Information from the National Library of Medicine

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Ages Eligible for Study:   18 Years and older   (Adult, Older Adult)
Sexes Eligible for Study:   All
Accepts Healthy Volunteers:   Yes
Criteria

Inclusion Criteria:

  • All patient who are 18 years and older, able to give informed consent and willing to complete the study decolonization protocol.
  • Surgery must be scheduled 2 weeks in the future to allow completion of the study protocol prior to the scheduled operation.
  • Patients will be admitted from home the day of the surgery or have the surgery done on an outpatient basis.

Exclusion Criteria:

  • Currently on antibiotic therapy, allergy to mupirocin or CHG.

Information from the National Library of Medicine

To learn more about this study, you or your doctor may contact the study research staff using the contact information provided by the sponsor.

Please refer to this study by its ClinicalTrials.gov identifier (NCT number): NCT02182115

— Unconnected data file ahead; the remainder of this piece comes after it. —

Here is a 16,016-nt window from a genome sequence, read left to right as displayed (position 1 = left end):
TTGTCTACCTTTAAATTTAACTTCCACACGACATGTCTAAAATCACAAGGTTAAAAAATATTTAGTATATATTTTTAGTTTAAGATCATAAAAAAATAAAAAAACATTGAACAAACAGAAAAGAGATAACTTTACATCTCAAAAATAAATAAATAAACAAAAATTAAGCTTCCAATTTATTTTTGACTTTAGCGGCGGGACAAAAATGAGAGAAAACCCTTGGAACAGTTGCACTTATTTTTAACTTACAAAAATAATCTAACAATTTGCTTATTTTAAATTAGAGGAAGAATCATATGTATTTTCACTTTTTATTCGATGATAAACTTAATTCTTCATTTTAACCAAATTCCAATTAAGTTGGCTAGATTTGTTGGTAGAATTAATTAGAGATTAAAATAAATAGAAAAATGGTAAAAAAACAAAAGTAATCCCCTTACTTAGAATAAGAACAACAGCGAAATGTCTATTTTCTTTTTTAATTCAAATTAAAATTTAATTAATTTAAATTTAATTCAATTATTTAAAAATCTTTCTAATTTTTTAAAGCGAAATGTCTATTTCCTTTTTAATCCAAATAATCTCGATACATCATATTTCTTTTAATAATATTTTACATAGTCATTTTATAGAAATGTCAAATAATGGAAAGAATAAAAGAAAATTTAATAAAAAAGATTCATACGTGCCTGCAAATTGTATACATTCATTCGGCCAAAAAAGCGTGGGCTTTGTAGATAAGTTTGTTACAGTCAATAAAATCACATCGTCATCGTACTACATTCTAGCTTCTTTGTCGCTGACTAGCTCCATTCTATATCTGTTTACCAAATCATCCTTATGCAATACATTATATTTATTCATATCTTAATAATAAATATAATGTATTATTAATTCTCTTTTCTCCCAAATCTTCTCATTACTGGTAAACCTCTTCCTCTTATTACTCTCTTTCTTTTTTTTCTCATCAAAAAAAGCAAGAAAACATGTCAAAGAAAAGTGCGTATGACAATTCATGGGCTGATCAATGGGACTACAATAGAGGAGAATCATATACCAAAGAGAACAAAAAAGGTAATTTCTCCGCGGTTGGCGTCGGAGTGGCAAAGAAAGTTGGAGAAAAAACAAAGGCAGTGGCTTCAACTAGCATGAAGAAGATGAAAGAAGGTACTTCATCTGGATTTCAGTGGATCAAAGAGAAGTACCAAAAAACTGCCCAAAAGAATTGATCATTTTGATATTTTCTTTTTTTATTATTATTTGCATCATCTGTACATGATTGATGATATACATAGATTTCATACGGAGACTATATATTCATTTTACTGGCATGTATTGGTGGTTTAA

Locations
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United States, Minnesota
University of Minnesota Medical Center
Minneapolis, Minnesota, United States, 55455
Sponsors and Collaborators
University of Minnesota
Agency for Healthcare Research and Quality (AHRQ)
Investigators
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Principal Investigator: Susan E Kline, MD, MPH University of Minnesota

Publications automatically indexed to this study by ClinicalTrials.gov Identifier (NCT Number):
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Responsible Party: University of Minnesota
ClinicalTrials.gov Identifier: NCT02182115    
Other Study ID Numbers: 1R03HS022912-01 ( U.S. AHRQ Grant/Contract )
1R03HS022912-01 ( U.S. AHRQ Grant/Contract )
First Posted: July 8, 2014    Key Record Dates
Results First Posted: November 17, 2017
Last Update Posted: November 5, 2019
Last Verified: November 2019
Individual Participant Data (IPD) Sharing Statement:
Plan to Share IPD: No
Plan Description: Aggregate data will be reported once the study has been completed.
Keywords provided by University of Minnesota:
Staphylococcus aureus infection
Decolonization
Surgical site infection
Additional relevant MeSH terms:
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Infection
Communicable Diseases
Wound Infection
Wounds and Injuries
Chlorhexidine
Chlorhexidine gluconate
Anti-Infective Agents, Local
Anti-Infective Agents
Disinfectants
Dermatologic Agents